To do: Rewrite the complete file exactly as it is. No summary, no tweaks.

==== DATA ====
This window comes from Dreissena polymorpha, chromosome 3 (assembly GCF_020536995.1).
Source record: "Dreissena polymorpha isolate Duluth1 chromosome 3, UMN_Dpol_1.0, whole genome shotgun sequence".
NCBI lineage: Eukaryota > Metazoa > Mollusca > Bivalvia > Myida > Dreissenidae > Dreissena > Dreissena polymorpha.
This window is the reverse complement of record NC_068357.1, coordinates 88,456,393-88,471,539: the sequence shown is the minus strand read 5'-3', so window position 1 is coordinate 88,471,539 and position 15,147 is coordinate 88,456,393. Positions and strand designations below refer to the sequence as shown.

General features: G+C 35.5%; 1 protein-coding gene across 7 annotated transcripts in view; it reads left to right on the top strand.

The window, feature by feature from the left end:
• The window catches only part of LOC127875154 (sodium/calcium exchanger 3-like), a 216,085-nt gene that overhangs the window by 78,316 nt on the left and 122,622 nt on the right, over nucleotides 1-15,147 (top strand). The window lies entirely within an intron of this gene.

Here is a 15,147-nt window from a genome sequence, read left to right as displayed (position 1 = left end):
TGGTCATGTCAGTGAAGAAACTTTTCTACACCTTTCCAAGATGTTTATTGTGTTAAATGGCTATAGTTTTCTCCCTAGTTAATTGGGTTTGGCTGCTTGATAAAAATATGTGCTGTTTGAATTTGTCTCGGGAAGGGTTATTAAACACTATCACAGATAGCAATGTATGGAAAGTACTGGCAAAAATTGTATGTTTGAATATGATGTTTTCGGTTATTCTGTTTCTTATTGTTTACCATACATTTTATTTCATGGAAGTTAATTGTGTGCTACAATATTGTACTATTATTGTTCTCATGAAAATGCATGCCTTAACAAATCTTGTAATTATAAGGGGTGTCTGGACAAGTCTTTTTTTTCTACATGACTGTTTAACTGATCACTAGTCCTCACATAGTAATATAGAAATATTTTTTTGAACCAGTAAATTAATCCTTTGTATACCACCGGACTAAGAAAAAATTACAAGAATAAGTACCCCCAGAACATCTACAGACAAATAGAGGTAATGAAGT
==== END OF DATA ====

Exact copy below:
This window comes from Dreissena polymorpha, chromosome 3 (assembly GCF_020536995.1).
Source record: "Dreissena polymorpha isolate Duluth1 chromosome 3, UMN_Dpol_1.0, whole genome shotgun sequence".
NCBI lineage: Eukaryota > Metazoa > Mollusca > Bivalvia > Myida > Dreissenidae > Dreissena > Dreissena polymorpha.
This window is the reverse complement of record NC_068357.1, coordinates 88,456,393-88,471,539: the sequence shown is the minus strand read 5'-3', so window position 1 is coordinate 88,471,539 and position 15,147 is coordinate 88,456,393. Positions and strand designations below refer to the sequence as shown.

General features: G+C 35.5%; 1 protein-coding gene across 7 annotated transcripts in view; it reads left to right on the top strand.

The window, feature by feature from the left end:
• The window catches only part of LOC127875154 (sodium/calcium exchanger 3-like), a 216,085-nt gene that overhangs the window by 78,316 nt on the left and 122,622 nt on the right, over nucleotides 1-15,147 (top strand). The window lies entirely within an intron of this gene.

Here is a 15,147-nt window from a genome sequence, read left to right as displayed (position 1 = left end):
TGGTCATGTCAGTGAAGAAACTTTTCTACACCTTTCCAAGATGTTTATTGTGTTAAATGGCTATAGTTTTCTCCCTAGTTAATTGGGTTTGGCTGCTTGATAAAAATATGTGCTGTTTGAATTTGTCTCGGGAAGGGTTATTAAACACTATCACAGATAGCAATGTATGGAAAGTACTGGCAAAAATTGTATGTTTGAATATGATGTTTTCGGTTATTCTGTTTCTTATTGTTTACCATACATTTTATTTCATGGAAGTTAATTGTGTGCTACAATATTGTACTATTATTGTTCTCATGAAAATGCATGCCTTAACAAATCTTGTAATTATAAGGGGTGTCTGGACAAGTCTTTTTTTTCTACATGACTGTTTAACTGATCACTAGTCCTCACATAGTAATATAGAAATATTTTTTTGAACCAGTAAATTAATCCTTTGTATACCACCGGACTAAGAAAAAATTACAAGAATAAGTACCCCCAGAACATCTACAGACAAATAGAGGTAATGAAGT